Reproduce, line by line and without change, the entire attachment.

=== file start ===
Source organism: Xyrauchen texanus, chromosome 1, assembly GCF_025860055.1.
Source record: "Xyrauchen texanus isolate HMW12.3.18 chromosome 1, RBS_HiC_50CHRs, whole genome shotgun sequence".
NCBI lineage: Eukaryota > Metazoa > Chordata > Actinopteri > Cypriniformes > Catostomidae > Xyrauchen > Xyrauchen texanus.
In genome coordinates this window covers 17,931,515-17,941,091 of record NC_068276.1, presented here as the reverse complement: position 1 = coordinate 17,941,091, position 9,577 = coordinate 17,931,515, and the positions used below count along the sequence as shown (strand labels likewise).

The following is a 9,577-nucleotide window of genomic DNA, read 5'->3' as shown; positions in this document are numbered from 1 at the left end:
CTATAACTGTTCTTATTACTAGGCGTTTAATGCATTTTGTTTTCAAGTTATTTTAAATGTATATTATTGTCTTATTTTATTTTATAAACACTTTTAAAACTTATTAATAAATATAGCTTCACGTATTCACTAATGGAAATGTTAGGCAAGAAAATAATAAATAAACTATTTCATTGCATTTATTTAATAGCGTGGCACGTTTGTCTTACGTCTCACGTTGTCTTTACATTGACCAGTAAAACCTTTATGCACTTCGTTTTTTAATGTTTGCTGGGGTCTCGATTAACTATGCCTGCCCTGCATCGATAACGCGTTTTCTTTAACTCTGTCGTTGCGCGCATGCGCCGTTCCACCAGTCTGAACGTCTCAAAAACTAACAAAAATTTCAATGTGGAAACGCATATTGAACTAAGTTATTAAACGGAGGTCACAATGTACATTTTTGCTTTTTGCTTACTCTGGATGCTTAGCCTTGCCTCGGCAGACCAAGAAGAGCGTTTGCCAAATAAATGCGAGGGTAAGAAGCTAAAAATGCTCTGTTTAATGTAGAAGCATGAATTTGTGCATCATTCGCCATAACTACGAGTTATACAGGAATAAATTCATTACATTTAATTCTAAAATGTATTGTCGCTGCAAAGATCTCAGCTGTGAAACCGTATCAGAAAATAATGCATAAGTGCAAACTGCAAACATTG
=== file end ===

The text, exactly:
Source organism: Xyrauchen texanus, chromosome 1, assembly GCF_025860055.1.
Source record: "Xyrauchen texanus isolate HMW12.3.18 chromosome 1, RBS_HiC_50CHRs, whole genome shotgun sequence".
NCBI lineage: Eukaryota > Metazoa > Chordata > Actinopteri > Cypriniformes > Catostomidae > Xyrauchen > Xyrauchen texanus.
In genome coordinates this window covers 17,931,515-17,941,091 of record NC_068276.1, presented here as the reverse complement: position 1 = coordinate 17,941,091, position 9,577 = coordinate 17,931,515, and the positions used below count along the sequence as shown (strand labels likewise).

The following is a 9,577-nucleotide window of genomic DNA, read 5'->3' as shown; positions in this document are numbered from 1 at the left end:
CTATAACTGTTCTTATTACTAGGCGTTTAATGCATTTTGTTTTCAAGTTATTTTAAATGTATATTATTGTCTTATTTTATTTTATAAACACTTTTAAAACTTATTAATAAATATAGCTTCACGTATTCACTAATGGAAATGTTAGGCAAGAAAATAATAAATAAACTATTTCATTGCATTTATTTAATAGCGTGGCACGTTTGTCTTACGTCTCACGTTGTCTTTACATTGACCAGTAAAACCTTTATGCACTTCGTTTTTTAATGTTTGCTGGGGTCTCGATTAACTATGCCTGCCCTGCATCGATAACGCGTTTTCTTTAACTCTGTCGTTGCGCGCATGCGCCGTTCCACCAGTCTGAACGTCTCAAAAACTAACAAAAATTTCAATGTGGAAACGCATATTGAACTAAGTTATTAAACGGAGGTCACAATGTACATTTTTGCTTTTTGCTTACTCTGGATGCTTAGCCTTGCCTCGGCAGACCAAGAAGAGCGTTTGCCAAATAAATGCGAGGGTAAGAAGCTAAAAATGCTCTGTTTAATGTAGAAGCATGAATTTGTGCATCATTCGCCATAACTACGAGTTATACAGGAATAAATTCATTACATTTAATTCTAAAATGTATTGTCGCTGCAAAGATCTCAGCTGTGAAACCGTATCAGAAAATAATGCATAAGTGCAAACTGCAAACATTG